Let's tackle this from another angle and change our perspective - consider the situation from the level of individual cells.  A multicellular organism such as a human is composed of billions of cells that are "born" and die, most of which are non-reproductive.  So we may easily consider eusocial species to operate as a super-organism, as the single organism and the single insect colony are largely similar.  Kin selection operates within my body just as it does clearly in the insect colony.  If an animal cannot physically reproduce, how is it any different from a non-reproductive cell within my body?  Each, colony and human, operates as the basic unit of sexual reproduction.  E.O. Wilson earlier made this same comparison.  Are my body cells therefore altruistic, just like the soldier termite?  I think so.  This analogy allows me to make the following proposition: altruism as an end in itself is something that primarily occurs within the basic unit of sexual reproduction, whereas altruism as a means to another end (as a signal, or handicap) primarily occurs between units of sexual reproduction.  Although some have suggested that humans are eusocial, that society forms a super-organism, we are no where near the borg-like eusocial insects, the hymenopterans and termites.  Our altruism is at least as well explained by the handicap principle as it is by kin selection.  (Besides, if you're helping someone closely related, is it really altruism?)  But more to the point I think kin selection and the handicap principle are capable of operating in parallel due to the different processes they affect.  Kin selection is natural selection, whereas the handicap principle, so far as altruism is concerned, is sexual selection (a special case of natural selection).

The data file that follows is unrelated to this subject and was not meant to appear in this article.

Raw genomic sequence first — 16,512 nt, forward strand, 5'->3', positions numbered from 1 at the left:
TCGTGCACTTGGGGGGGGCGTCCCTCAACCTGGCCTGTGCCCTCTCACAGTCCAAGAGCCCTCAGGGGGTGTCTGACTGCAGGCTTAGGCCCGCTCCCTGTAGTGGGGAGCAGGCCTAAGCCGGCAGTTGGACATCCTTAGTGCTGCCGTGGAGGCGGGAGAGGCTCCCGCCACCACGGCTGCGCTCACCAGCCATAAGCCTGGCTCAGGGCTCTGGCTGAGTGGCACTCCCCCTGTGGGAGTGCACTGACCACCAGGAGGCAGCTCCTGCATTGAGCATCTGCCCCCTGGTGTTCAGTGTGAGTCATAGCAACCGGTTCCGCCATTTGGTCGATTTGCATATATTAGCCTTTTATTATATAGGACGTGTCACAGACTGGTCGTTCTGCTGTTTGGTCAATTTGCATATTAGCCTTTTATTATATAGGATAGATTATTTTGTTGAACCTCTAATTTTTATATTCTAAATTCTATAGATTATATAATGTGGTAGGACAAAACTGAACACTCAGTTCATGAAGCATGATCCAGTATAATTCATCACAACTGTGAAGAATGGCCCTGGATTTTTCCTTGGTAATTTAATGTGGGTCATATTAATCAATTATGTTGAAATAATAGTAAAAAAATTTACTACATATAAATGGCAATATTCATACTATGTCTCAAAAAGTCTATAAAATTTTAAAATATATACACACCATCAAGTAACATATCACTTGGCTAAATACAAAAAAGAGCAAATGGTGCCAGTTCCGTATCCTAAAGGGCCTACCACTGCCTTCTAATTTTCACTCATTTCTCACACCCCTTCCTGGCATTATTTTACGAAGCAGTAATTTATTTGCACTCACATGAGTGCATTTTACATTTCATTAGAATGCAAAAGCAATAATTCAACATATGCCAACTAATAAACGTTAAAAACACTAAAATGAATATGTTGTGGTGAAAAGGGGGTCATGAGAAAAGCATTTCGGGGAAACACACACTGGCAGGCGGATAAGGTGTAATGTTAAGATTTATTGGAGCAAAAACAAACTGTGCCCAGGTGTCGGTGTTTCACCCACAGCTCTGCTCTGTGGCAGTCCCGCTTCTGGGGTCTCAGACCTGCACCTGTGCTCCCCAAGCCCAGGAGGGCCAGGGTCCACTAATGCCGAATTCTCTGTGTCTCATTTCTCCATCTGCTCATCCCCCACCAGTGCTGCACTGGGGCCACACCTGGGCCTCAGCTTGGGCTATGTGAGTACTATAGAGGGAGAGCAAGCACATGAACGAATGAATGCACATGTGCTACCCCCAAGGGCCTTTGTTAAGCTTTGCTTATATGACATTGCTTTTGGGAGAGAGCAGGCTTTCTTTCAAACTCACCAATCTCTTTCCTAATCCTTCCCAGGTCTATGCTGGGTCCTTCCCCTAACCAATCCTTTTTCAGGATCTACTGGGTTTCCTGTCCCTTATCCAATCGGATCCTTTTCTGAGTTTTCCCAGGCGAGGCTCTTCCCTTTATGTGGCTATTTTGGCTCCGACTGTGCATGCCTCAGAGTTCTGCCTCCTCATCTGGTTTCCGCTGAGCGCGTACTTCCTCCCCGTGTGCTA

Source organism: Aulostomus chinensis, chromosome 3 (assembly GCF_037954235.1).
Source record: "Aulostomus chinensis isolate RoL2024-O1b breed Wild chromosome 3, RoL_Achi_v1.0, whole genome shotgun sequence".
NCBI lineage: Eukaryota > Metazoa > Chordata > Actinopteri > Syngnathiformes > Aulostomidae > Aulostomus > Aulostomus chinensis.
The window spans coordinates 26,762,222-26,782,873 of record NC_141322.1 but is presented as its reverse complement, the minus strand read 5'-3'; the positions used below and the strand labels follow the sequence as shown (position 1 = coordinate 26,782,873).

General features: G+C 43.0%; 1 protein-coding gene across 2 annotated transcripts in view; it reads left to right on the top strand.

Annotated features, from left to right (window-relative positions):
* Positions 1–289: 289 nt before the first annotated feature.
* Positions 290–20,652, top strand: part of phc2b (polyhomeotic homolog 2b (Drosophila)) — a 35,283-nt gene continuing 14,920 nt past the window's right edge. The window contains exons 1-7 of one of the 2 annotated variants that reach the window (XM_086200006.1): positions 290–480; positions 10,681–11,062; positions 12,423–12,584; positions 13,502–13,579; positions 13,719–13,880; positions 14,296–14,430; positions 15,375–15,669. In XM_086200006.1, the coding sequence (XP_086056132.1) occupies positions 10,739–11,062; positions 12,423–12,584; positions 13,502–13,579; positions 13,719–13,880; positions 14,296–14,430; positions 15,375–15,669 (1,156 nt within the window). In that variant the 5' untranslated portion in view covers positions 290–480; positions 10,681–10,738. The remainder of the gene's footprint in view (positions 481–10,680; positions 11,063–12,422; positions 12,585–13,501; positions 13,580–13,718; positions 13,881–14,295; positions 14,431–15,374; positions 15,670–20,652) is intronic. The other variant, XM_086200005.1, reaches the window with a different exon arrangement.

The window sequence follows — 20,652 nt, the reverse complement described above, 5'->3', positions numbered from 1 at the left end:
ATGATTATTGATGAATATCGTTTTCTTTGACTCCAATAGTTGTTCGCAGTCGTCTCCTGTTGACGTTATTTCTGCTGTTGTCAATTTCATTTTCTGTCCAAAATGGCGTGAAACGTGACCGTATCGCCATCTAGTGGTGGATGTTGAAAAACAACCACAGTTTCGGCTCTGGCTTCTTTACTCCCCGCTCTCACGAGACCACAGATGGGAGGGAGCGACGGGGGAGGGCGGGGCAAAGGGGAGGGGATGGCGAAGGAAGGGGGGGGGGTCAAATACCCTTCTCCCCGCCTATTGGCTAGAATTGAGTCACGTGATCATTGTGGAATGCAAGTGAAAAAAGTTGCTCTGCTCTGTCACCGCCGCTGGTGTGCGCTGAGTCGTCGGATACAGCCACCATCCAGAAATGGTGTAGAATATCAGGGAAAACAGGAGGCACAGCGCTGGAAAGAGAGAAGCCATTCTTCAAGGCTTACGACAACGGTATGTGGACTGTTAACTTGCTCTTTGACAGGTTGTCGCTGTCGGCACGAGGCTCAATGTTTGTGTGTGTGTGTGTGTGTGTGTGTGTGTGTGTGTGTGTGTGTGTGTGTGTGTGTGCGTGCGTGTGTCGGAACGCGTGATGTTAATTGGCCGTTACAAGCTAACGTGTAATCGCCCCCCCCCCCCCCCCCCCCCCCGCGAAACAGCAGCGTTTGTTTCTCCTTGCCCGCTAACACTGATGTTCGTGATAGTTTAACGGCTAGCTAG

Tuesday, November 16, 2010

Sexual Selection